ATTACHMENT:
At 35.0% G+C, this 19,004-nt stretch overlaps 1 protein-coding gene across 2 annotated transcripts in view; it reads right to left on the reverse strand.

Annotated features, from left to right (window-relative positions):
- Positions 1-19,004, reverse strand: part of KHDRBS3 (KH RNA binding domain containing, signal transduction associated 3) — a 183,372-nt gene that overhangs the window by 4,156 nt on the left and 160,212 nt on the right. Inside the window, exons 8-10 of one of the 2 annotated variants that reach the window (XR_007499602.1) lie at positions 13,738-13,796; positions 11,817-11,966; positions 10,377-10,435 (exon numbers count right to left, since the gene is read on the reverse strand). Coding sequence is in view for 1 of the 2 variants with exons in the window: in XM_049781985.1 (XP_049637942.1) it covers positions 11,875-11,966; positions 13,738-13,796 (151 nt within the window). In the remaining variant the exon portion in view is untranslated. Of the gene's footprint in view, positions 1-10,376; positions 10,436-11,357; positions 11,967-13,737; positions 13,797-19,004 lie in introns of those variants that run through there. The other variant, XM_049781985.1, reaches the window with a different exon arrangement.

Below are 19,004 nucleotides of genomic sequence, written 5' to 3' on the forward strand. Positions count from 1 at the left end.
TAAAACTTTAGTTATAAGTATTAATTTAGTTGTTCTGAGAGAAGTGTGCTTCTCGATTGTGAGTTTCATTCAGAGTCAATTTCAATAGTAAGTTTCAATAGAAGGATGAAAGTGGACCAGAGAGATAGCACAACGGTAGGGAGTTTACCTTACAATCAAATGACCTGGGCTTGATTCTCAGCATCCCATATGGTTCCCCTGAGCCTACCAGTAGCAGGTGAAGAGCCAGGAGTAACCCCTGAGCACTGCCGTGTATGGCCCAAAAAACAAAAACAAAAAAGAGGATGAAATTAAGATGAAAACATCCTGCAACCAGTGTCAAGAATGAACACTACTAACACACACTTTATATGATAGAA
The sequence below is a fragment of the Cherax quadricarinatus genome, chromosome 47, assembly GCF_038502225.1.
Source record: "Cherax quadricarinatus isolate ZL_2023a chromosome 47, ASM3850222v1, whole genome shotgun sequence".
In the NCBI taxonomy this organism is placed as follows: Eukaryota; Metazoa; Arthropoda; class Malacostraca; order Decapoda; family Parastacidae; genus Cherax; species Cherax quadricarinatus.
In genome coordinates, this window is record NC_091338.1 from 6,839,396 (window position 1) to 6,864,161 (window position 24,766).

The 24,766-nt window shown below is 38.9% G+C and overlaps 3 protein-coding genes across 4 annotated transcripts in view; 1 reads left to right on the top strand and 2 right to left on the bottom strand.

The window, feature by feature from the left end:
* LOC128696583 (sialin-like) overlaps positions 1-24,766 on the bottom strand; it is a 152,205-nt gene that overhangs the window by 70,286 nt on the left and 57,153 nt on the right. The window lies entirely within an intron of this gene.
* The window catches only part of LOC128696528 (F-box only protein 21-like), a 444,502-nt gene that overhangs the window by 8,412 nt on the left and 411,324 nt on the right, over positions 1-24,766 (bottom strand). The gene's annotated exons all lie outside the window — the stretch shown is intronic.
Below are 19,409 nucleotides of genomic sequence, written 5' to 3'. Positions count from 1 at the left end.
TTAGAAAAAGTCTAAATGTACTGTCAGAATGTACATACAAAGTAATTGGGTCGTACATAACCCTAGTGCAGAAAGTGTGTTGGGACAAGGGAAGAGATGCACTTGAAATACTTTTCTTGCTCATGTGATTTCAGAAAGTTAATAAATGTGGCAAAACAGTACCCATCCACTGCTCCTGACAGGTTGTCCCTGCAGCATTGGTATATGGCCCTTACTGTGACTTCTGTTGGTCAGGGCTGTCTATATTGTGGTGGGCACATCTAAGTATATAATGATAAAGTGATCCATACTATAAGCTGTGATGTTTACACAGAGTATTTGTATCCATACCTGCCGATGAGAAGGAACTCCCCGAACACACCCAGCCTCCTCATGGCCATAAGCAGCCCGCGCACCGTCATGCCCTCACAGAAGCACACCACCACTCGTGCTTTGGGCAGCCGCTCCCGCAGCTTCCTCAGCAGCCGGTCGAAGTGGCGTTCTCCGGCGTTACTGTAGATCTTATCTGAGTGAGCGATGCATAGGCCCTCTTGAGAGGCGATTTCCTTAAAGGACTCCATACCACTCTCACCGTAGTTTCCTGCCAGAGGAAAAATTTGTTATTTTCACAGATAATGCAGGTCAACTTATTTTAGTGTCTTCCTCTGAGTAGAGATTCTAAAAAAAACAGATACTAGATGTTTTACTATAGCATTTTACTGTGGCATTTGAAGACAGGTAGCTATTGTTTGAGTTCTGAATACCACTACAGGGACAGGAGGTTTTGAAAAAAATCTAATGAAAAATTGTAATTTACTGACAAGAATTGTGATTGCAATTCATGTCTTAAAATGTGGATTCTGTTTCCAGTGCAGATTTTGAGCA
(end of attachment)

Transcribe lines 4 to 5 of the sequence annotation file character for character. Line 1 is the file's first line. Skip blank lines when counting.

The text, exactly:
Below are 19,004 nucleotides of genomic sequence, written 5' to 3' on the forward strand. Positions count from 1 at the left end.
TAAAACTTTAGTTATAAGTATTAATTTAGTTGTTCTGAGAGAAGTGTGCTTCTCGATTGTGAGTTTCATTCAGAGTCAATTTCAATAGTAAGTTTCAATAGAAGGATGAAAGTGGACCAGAGAGATAGCACAACGGTAGGGAGTTTACCTTACAATCAAATGACCTGGGCTTGATTCTCAGCATCCCATATGGTTCCCCTGAGCCTACCAGTAGCAGGTGAAGAGCCAGGAGTAACCCCTGAGCACTGCCGTGTATGGCCCAAAAAACAAAAACAAAAAAGAGGATGAAATTAAGATGAAAACATCCTGCAACCAGTGTCAAGAATGAACACTACTAACACACACTTTATATGATAGAA